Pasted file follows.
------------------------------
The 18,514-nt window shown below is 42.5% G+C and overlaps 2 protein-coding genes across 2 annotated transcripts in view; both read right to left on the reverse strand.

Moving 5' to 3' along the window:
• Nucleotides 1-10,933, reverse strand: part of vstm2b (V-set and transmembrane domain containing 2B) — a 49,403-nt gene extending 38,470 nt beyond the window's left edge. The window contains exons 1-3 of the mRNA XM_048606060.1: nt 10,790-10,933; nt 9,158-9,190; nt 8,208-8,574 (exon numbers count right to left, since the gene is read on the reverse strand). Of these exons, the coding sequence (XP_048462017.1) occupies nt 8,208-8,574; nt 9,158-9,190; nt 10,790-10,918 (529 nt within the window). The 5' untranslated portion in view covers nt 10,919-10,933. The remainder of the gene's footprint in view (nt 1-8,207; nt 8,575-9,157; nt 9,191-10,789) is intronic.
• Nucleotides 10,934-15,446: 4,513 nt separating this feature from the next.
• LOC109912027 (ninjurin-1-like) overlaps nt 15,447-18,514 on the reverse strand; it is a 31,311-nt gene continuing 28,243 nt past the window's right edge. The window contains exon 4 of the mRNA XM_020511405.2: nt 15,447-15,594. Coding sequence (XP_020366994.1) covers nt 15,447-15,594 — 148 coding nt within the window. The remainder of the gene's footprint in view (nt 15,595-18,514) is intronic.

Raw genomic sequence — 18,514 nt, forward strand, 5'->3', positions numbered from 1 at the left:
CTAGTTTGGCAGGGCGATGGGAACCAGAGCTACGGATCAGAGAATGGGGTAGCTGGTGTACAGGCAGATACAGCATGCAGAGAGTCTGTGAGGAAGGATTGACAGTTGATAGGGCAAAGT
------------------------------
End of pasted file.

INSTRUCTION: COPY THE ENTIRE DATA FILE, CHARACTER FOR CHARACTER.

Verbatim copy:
The 18,514-nt window shown below is 42.5% G+C and overlaps 2 protein-coding genes across 2 annotated transcripts in view; both read right to left on the reverse strand.

Moving 5' to 3' along the window:
• Nucleotides 1-10,933, reverse strand: part of vstm2b (V-set and transmembrane domain containing 2B) — a 49,403-nt gene extending 38,470 nt beyond the window's left edge. The window contains exons 1-3 of the mRNA XM_048606060.1: nt 10,790-10,933; nt 9,158-9,190; nt 8,208-8,574 (exon numbers count right to left, since the gene is read on the reverse strand). Of these exons, the coding sequence (XP_048462017.1) occupies nt 8,208-8,574; nt 9,158-9,190; nt 10,790-10,918 (529 nt within the window). The 5' untranslated portion in view covers nt 10,919-10,933. The remainder of the gene's footprint in view (nt 1-8,207; nt 8,575-9,157; nt 9,191-10,789) is intronic.
• Nucleotides 10,934-15,446: 4,513 nt separating this feature from the next.
• LOC109912027 (ninjurin-1-like) overlaps nt 15,447-18,514 on the reverse strand; it is a 31,311-nt gene continuing 28,243 nt past the window's right edge. The window contains exon 4 of the mRNA XM_020511405.2: nt 15,447-15,594. Coding sequence (XP_020366994.1) covers nt 15,447-15,594 — 148 coding nt within the window. The remainder of the gene's footprint in view (nt 15,595-18,514) is intronic.

Raw genomic sequence — 18,514 nt, forward strand, 5'->3', positions numbered from 1 at the left:
CTAGTTTGGCAGGGCGATGGGAACCAGAGCTACGGATCAGAGAATGGGGTAGCTGGTGTACAGGCAGATACAGCATGCAGAGAGTCTGTGAGGAAGGATTGACAGTTGATAGGGCAAAGT